Volume 35

Private Attorney or Public Defender?: Negotiating Plea Deals in an Age of Mass Incarceration

by Nathan Winshall

In an age of mass incarceration, the overwhelming majority of criminal cases end in plea deals. It is thus unsurprising that plea deals are the first decision in the criminal process that the Supreme Court has recognized as requiring the defendants’ ultimate say. Their final decision-making power notwithstanding, defendants are far from the only actors involved in shaping the plea deal: defense counsel and the prosecutor negotiate the deal with one another, a process that commentators and the Supreme Court have likened to “horse trading,” and then a judge must approve the deal. That a disproportionate number of American inmates are Black and Latino people adds a racial context to the dehumanizing nature of the “horse trading” and of mass incarceration generally.

Understandably, much of the scholarship and criticism of plea deals has focused on the role judges and prosecutors play in the process. The criminal legal system tasks prosecutors with convicting people while judges preside over the post-arrest criminal process, where they are responsible for providing a stamp of approval on plea deals and for sentencing when cases go to trial. Understandably, less critical ink has been spilled on the role defense attorneys play in negotiating plea deals, as they are ostensibly supposed to prevent their clients from going to jail, or at least, lessen their sentence. This Note seeks to fill this scholarly gap by asking what role defense attorneys should play in advising their clients on whether they should accept a given plea deal. Specifically, it focuses on the role of public defenders, who represent the majority of criminal defendants in some jurisdictions, and whose client relationships are profoundly impacted by social hierarchies, including race and class. When speaking with clients about plea deals, public defenders should play an active role as counselor, urging their clients to look beyond their immediate, individualized interests, consider broader structural concerns, such as mass incarceration, and err on the side of taking cases to trial.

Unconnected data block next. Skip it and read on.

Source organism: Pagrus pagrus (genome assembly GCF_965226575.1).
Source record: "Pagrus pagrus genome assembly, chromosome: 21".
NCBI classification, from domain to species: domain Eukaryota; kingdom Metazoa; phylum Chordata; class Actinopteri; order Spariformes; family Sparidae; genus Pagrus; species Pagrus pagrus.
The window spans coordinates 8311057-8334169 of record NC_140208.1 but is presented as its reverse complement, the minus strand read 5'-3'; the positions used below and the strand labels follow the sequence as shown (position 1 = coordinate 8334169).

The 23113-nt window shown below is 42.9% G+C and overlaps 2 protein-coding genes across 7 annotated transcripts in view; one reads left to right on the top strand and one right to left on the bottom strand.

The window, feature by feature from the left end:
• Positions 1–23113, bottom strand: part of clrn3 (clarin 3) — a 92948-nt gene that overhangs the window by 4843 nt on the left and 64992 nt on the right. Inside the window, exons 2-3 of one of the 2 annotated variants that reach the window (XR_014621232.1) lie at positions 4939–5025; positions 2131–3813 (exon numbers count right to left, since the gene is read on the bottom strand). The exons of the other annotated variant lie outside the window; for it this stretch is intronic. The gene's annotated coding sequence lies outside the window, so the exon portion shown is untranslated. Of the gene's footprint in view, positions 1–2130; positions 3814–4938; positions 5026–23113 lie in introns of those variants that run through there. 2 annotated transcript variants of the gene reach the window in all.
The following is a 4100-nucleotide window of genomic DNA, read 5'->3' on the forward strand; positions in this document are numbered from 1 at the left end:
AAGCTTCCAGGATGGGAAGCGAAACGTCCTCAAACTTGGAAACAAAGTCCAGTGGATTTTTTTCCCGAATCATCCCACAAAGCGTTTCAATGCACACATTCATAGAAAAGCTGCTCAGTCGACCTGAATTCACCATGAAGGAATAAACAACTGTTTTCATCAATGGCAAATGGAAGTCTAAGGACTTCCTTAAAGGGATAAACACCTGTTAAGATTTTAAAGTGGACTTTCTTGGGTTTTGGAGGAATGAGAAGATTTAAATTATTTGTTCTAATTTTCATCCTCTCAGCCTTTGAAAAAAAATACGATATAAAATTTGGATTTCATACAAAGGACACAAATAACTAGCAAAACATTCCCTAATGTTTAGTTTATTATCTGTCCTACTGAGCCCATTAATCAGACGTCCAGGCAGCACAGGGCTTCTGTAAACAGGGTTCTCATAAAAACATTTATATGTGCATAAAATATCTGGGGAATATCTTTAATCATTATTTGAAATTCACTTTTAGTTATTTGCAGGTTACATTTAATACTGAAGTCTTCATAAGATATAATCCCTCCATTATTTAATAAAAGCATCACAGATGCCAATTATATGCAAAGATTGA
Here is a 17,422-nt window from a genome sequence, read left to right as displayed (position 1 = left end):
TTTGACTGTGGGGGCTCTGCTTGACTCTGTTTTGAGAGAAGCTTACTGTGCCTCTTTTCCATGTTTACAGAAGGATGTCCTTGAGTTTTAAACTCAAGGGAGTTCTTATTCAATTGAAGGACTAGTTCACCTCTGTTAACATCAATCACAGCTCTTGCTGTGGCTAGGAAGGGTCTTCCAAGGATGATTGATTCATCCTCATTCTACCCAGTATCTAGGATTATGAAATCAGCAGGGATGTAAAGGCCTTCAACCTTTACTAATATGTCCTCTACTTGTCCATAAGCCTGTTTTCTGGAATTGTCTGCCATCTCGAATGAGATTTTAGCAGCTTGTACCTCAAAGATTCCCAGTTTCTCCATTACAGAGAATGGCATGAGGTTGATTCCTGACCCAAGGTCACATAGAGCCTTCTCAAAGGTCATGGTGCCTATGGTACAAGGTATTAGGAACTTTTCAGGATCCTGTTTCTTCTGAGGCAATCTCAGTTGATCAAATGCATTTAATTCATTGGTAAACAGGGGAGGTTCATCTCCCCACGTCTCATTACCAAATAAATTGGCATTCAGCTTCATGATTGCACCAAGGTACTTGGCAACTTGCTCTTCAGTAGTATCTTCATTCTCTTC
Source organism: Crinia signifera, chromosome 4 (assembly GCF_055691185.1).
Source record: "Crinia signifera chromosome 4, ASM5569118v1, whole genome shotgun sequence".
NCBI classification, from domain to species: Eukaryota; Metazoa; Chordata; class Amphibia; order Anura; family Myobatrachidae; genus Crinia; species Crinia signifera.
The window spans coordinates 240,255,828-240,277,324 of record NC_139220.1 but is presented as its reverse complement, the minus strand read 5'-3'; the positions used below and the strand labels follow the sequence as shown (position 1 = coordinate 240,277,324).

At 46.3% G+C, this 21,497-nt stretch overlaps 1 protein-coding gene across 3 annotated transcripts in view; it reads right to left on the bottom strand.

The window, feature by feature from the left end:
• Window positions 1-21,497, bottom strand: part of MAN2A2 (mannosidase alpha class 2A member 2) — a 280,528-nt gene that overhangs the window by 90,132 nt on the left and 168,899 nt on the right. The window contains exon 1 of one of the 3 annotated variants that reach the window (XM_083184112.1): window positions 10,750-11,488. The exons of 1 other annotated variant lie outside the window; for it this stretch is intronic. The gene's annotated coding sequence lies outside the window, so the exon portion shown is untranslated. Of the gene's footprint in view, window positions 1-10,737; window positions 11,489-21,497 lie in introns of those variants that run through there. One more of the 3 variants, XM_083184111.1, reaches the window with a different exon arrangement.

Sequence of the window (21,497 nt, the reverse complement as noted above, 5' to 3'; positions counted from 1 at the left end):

The first part of the Note lays out and critiques the arguments for a highly deferential approach to public defense. Particularly, Part I focuses on defendants’ autonomy and a textualist reading of Model Rule 1.2 of the Model Rules of Professional Conduct that largely defers decision-making to the client. Part II critiques the textualist reading of Rule 1.2 and details the institutional expertise that public defenders develop. Part III argues that public defenders should play a more robust role in advising their clients regarding plea deals, looking beyond the immediate interests of individual clients to include structural factors. Part IV makes the case that mass incarceration should be one of those factors. It then contemplates the limits of such an approach by teasing out a hypothetical situation in which all public defenders within a jurisdiction refused to accept plea offers in the hopes of disrupting the local court system, arguing that community buy-in is crucial for such a strategy to succeed.


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